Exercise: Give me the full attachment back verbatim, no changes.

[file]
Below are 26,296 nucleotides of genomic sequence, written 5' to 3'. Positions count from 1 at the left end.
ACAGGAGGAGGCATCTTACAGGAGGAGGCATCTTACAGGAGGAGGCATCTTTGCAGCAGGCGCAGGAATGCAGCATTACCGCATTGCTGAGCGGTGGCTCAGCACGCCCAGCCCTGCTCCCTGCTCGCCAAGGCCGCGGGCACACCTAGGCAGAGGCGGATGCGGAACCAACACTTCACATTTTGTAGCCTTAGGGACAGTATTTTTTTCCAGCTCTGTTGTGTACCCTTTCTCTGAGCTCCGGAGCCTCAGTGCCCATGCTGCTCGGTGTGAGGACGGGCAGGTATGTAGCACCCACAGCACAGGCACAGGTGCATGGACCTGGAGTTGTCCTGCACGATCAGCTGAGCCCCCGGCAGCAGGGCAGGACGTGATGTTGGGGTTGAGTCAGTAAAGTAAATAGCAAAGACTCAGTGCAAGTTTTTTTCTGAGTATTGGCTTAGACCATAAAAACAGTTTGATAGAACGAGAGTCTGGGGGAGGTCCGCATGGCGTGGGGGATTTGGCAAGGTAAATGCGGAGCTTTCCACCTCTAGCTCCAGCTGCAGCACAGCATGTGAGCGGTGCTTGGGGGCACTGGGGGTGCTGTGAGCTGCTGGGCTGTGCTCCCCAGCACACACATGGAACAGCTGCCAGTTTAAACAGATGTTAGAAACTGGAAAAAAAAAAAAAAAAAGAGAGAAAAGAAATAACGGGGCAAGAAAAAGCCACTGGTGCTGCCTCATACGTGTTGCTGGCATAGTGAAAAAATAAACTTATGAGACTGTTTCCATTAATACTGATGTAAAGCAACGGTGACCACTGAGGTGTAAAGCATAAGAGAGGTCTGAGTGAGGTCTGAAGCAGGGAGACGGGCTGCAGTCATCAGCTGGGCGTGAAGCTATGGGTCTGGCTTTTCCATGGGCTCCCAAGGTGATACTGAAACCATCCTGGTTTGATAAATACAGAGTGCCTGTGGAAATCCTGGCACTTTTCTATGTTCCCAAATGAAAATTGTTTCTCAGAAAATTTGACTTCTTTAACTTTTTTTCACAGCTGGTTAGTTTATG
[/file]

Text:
Below are 26,296 nucleotides of genomic sequence, written 5' to 3'. Positions count from 1 at the left end.
ACAGGAGGAGGCATCTTACAGGAGGAGGCATCTTACAGGAGGAGGCATCTTTGCAGCAGGCGCAGGAATGCAGCATTACCGCATTGCTGAGCGGTGGCTCAGCACGCCCAGCCCTGCTCCCTGCTCGCCAAGGCCGCGGGCACACCTAGGCAGAGGCGGATGCGGAACCAACACTTCACATTTTGTAGCCTTAGGGACAGTATTTTTTTCCAGCTCTGTTGTGTACCCTTTCTCTGAGCTCCGGAGCCTCAGTGCCCATGCTGCTCGGTGTGAGGACGGGCAGGTATGTAGCACCCACAGCACAGGCACAGGTGCATGGACCTGGAGTTGTCCTGCACGATCAGCTGAGCCCCCGGCAGCAGGGCAGGACGTGATGTTGGGGTTGAGTCAGTAAAGTAAATAGCAAAGACTCAGTGCAAGTTTTTTTCTGAGTATTGGCTTAGACCATAAAAACAGTTTGATAGAACGAGAGTCTGGGGGAGGTCCGCATGGCGTGGGGGATTTGGCAAGGTAAATGCGGAGCTTTCCACCTCTAGCTCCAGCTGCAGCACAGCATGTGAGCGGTGCTTGGGGGCACTGGGGGTGCTGTGAGCTGCTGGGCTGTGCTCCCCAGCACACACATGGAACAGCTGCCAGTTTAAACAGATGTTAGAAACTGGAAAAAAAAAAAAAAAAAGAGAGAAAAGAAATAACGGGGCAAGAAAAAGCCACTGGTGCTGCCTCATACGTGTTGCTGGCATAGTGAAAAAATAAACTTATGAGACTGTTTCCATTAATACTGATGTAAAGCAACGGTGACCACTGAGGTGTAAAGCATAAGAGAGGTCTGAGTGAGGTCTGAAGCAGGGAGACGGGCTGCAGTCATCAGCTGGGCGTGAAGCTATGGGTCTGGCTTTTCCATGGGCTCCCAAGGTGATACTGAAACCATCCTGGTTTGATAAATACAGAGTGCCTGTGGAAATCCTGGCACTTTTCTATGTTCCCAAATGAAAATTGTTTCTCAGAAAATTTGACTTCTTTAACTTTTTTTCACAGCTGGTTAGTTTATG